Back in 2010 The Guardian posted a series of articles called Ten Rules For Writing Fiction. Inspired by Elmore Leonard’s book 10 Rules of Writing, which we’ll post below, The Guardian asked other famous authors what their ten rules were. As you’ll see when click on the two articles not all of them have ten rules and some of the rules are far from helpful – even if they are meant in a nice way.
Elmore Leonard’s 10 Rules of Writing
Let’s start with Elmore Leonard‘s rules. These are the shorten version but you can read the full explanation behind each here:
- Never open a book with weather. If it’s only to create atmosphere, and not a character’s reaction to the weather, you don’t want to go on too long.
- Avoid prologues: they can be annoying, especially a prologue following an introduction that comes after a foreword.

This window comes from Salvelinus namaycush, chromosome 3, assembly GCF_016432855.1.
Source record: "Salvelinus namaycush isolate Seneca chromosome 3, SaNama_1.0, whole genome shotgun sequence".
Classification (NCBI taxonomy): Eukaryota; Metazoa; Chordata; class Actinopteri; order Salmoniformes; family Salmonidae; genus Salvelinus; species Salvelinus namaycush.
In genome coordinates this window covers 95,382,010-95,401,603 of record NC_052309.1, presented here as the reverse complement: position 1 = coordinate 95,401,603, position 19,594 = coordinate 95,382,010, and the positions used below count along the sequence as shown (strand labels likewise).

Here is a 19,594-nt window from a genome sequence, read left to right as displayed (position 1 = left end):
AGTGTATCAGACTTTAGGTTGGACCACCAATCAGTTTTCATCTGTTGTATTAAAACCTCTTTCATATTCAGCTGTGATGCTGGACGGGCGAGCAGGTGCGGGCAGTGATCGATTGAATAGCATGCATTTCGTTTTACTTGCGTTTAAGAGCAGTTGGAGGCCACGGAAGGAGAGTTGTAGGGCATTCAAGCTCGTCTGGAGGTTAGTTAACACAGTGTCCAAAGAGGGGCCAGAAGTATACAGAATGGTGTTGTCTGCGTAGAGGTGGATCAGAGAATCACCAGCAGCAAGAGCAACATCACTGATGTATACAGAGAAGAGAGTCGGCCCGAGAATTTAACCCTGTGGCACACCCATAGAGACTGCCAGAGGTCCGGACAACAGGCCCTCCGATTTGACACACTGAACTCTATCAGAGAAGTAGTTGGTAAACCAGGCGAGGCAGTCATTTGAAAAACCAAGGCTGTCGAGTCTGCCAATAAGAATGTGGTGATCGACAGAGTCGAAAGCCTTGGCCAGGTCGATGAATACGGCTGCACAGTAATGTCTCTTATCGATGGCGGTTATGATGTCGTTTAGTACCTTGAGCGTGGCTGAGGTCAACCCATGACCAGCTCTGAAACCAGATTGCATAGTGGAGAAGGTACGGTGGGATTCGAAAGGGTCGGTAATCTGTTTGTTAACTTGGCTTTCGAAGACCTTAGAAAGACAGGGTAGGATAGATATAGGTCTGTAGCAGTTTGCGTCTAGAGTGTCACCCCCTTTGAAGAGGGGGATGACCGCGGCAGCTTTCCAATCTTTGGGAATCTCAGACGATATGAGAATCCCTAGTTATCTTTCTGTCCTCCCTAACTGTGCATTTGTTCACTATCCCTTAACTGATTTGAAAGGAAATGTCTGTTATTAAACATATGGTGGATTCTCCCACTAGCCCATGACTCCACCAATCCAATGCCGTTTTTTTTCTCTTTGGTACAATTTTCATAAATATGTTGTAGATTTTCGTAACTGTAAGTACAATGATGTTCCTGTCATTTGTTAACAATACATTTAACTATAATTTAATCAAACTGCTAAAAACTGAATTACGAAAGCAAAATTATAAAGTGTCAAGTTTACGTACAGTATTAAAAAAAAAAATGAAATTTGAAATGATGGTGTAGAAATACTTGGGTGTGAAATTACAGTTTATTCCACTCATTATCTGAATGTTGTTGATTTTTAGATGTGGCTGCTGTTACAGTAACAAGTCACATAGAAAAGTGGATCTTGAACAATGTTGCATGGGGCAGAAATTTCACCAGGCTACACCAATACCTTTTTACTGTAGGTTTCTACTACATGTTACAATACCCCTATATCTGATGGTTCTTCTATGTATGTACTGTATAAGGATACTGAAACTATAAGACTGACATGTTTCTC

- Never use a verb other than “said” to carry dialogue. The line of dialogue belongs to the character; the verb is the writer sticking his nose in.
- Never use an adverb to modify the verb “said” … he admonished gravely. To use an adverb this way (or almost any way) is a mortal sin.
- Keep your exclamation points under control. You are allowed no more than two or three per 100,000 words of prose.
- Never use the words “suddenly” or “all hell broke loose”.
- Use regional dialect, patois, sparingly.
- Avoid detailed descriptions of characters, which Steinbeck covered.
- Don’t go into great detail describing places and things, unless you’re Margaret Atwood and can paint scenes with language.
- Try to leave out the part that readers tend to skip. Think of what you skip reading a novel: thick paragraphs of prose you can see have too many words in them.
Margaret Atwood, Neil Gaiman, Ian Rankin and Hilary Mantel also give their expert advice along side another 25 writers. The advice is split across two articles which can be found below:
Let us know what your favourite writing rule is below!